Cyber criminals are now preparing more and more traps for sports fans. Tools including phishing letters, fake sites, hacked Wi-Fi networks, card skimmers and even fake ATM’s all form part of the bad guys’ arsenal and criminals are relentless in their pursuit of stolen data, as demonstrated by Circle Sport, a team that fell victim to hackers who held their data to ransom until a sizeable amount of cash was handed over. You can read more here - http://kasperskymotorsport.com/kaspersky-news/ransomware-is-now-a-real-threat-for-motorsport-teams/
As global cybersecurity experts, Kaspersky Lab deals with threats like this day in, day out. So let’s take a look some of the main cyber threats through the race season.
Stealing data may seem an easy option for hackers, but what they really want is access to money. Although ransomware attacks like the Circle Sport example are becoming more common, ecommerce scams have been around for a long time and are still claiming plenty of victims. There are plenty of examples of the kind of techniques criminals deploy here, including the creation of fake ticket sites complete with payment gateways to capture bank & credit card details that can then be used or sold.
Fans should be vigilant online when purchasing any motorsport items including merchandise or event tickets. There are secure ‘https’ servers to make those transactions. You’ll usually be able to identify such sites by the appearance of a golden padlock in your web browser.
Our teams at Kaspersky Lab have already detected and blacklisted domain names that have targeted the world of motorsport, and we are prepared for more attacks.
- Be alert for fake websites, and always check the URL’s carefully for typos.
Mobile device batteries drain faster when you are on the move, for example at a sporting event. Movement tracking apps, frequent web browsing, using apps like Whatsapp to chat with your friends and posting the latest updates on social networks, can quickly sap power.
At race events fans are often able to charge devices via USB at cafés, restaurants and dedicated charging stations. But it’s important to remember that these USB ports can be hacked, giving criminals the opportunity to connect to mobile devices and download valuable personal data.
To combat this, venues are installing special, secure charging points and many fans are choosing to use their own portable power banks to be sure their device is protected.
- Always use your own chargers and connect devices to secure electrical outlets, not USB ports.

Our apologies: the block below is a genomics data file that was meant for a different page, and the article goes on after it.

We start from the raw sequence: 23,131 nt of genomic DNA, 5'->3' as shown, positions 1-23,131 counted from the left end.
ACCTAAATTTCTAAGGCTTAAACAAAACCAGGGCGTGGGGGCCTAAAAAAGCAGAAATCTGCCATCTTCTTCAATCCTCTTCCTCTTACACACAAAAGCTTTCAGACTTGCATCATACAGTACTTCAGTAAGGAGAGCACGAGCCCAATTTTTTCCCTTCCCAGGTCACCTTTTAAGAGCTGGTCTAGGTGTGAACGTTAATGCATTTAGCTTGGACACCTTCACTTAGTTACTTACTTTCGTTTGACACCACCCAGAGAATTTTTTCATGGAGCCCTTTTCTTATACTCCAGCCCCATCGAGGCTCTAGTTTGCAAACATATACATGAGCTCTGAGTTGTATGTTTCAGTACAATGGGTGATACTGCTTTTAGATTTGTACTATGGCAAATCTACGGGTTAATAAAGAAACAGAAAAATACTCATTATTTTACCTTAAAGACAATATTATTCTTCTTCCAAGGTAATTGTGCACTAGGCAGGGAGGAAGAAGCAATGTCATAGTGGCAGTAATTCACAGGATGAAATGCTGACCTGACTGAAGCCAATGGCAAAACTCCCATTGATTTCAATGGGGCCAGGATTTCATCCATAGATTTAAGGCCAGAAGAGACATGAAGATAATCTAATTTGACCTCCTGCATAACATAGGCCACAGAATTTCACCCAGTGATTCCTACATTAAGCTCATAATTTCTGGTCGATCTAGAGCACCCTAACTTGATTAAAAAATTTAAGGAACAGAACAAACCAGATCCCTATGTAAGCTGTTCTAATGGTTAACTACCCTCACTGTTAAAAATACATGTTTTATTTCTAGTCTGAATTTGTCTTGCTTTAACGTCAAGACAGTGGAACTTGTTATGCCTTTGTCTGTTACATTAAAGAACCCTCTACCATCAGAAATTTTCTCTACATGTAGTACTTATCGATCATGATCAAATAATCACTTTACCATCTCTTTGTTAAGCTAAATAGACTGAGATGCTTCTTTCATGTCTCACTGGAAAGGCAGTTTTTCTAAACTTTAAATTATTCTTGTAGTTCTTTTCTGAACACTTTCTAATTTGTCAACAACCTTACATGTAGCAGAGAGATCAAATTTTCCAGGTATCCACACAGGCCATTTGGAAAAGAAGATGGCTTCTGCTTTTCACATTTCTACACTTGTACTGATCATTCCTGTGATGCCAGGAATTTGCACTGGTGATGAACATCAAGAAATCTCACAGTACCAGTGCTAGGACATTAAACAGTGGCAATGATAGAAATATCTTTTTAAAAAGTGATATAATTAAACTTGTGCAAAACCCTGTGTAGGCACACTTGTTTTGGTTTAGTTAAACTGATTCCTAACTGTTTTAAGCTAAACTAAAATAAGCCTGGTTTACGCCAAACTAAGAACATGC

Roaming is costly, so travelers attending races abroad often connect to any source of free Wi-Fi they can find. This is always a risky business because cyber criminals can manipulate the Wi-Fi networks and run them parallel to the original to intercept waves of data, giving them another method to gain access to your personal data.
On any given race weekend, there may be hundreds of Wi-Fi access points in and around the race venue. Although it may be the case that visiting the local café to pick up a coffee and connect to the Wi-Fi may seem like a safe thing to do, it may not be.
In our experience 1 in 10 Wi-Fi zones was unsecure and vulnerable to cyber criminals’ evil intentions and 1 in 5 was poorly protected. To put this into perspective, over a quarter of Wi-Fi networks were vulnerable to hackers.
- Don’t connect to Wi-Fi unless you are sure the network is secure and your device is protected.
Skimmers, fake ATM’s and card clones
As well as software based threats like those we’ve already talked about, cyber criminals are creating physical threats too in the form of ATM shells which are placed over the top of original ATM machines. Whilst the user is oblivious to the fact that the machine is fake, the ATM shell records all of the data on the card along with its PIN number. The credit/debit card can then be cloned and used to withdraw cash or make purchases.
Criminals try to look for very populated areas making race weekends, which typically welcome 50,000+ fans, ideal hunting grounds.
- Check to make sure the green light is on the card reader at the ATM. A skimmer device usually does not display a light.
- Before starting a transaction, check the ATM for any suspicious elements such a missing or badly fixed part.
- Hide the number pad whilst entering your PIN.
Cyber crime doesn’t stop there, it’s vital to be vigilant at all times so the fun of a race weekend isn’t ruined by the bad guys.
- Never give retailers or merchants your credit/debit card. Ask them to bring the card terminal to you.
- Before typing your PIN make sure the machine is displaying the correct info, including the amount that you are paying.
- If a machine looks suspicious, use cash. Always try and carry some local currency as a back up.
We hope that you find out top tips to stay safe online when attending a race weekend and we look forward to seeing you there to support the Kaspersky Motorsport team.
As motorsport evolves with the latest technological developments in place for 2016/2017 and further updates being introduced throughout the racing season, it’s vital that teams take cyber security seriously and focus on this ever-evolving space. Alex Moiseev, Chief Sales Officer & Kaspersky Motorsport Driver